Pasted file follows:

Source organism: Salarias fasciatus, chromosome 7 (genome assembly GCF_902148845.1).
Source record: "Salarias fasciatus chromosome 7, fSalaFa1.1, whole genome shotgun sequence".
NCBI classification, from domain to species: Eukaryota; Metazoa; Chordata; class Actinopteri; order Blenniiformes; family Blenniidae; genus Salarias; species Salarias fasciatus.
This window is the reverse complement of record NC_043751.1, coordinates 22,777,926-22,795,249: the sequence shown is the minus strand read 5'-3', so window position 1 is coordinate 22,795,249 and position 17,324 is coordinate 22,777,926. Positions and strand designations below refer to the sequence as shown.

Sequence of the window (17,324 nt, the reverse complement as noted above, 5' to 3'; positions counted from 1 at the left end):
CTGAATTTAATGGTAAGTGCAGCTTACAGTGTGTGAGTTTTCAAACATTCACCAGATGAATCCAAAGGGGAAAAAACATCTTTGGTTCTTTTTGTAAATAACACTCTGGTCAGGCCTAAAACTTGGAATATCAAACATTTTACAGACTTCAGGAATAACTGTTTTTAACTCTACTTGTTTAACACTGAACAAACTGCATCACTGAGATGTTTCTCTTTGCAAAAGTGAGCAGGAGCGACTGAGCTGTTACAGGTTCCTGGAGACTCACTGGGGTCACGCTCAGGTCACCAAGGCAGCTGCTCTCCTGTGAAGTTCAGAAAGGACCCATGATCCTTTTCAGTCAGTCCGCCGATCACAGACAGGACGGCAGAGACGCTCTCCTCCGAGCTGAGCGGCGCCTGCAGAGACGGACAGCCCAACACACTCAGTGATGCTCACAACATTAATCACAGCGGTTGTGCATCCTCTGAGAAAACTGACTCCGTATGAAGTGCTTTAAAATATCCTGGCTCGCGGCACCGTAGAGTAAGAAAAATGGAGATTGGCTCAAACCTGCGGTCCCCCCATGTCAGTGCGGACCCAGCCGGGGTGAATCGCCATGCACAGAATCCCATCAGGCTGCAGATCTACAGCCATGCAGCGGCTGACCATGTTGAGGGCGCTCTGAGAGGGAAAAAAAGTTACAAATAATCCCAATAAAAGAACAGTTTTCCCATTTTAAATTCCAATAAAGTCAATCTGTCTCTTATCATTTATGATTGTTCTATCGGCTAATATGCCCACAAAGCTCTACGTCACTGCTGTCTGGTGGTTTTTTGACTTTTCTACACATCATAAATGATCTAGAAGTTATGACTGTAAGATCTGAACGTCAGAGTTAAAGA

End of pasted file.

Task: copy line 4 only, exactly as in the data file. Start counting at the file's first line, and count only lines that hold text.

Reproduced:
This window is the reverse complement of record NC_043751.1, coordinates 22,777,926-22,795,249: the sequence shown is the minus strand read 5'-3', so window position 1 is coordinate 22,795,249 and position 17,324 is coordinate 22,777,926. Positions and strand designations below refer to the sequence as shown.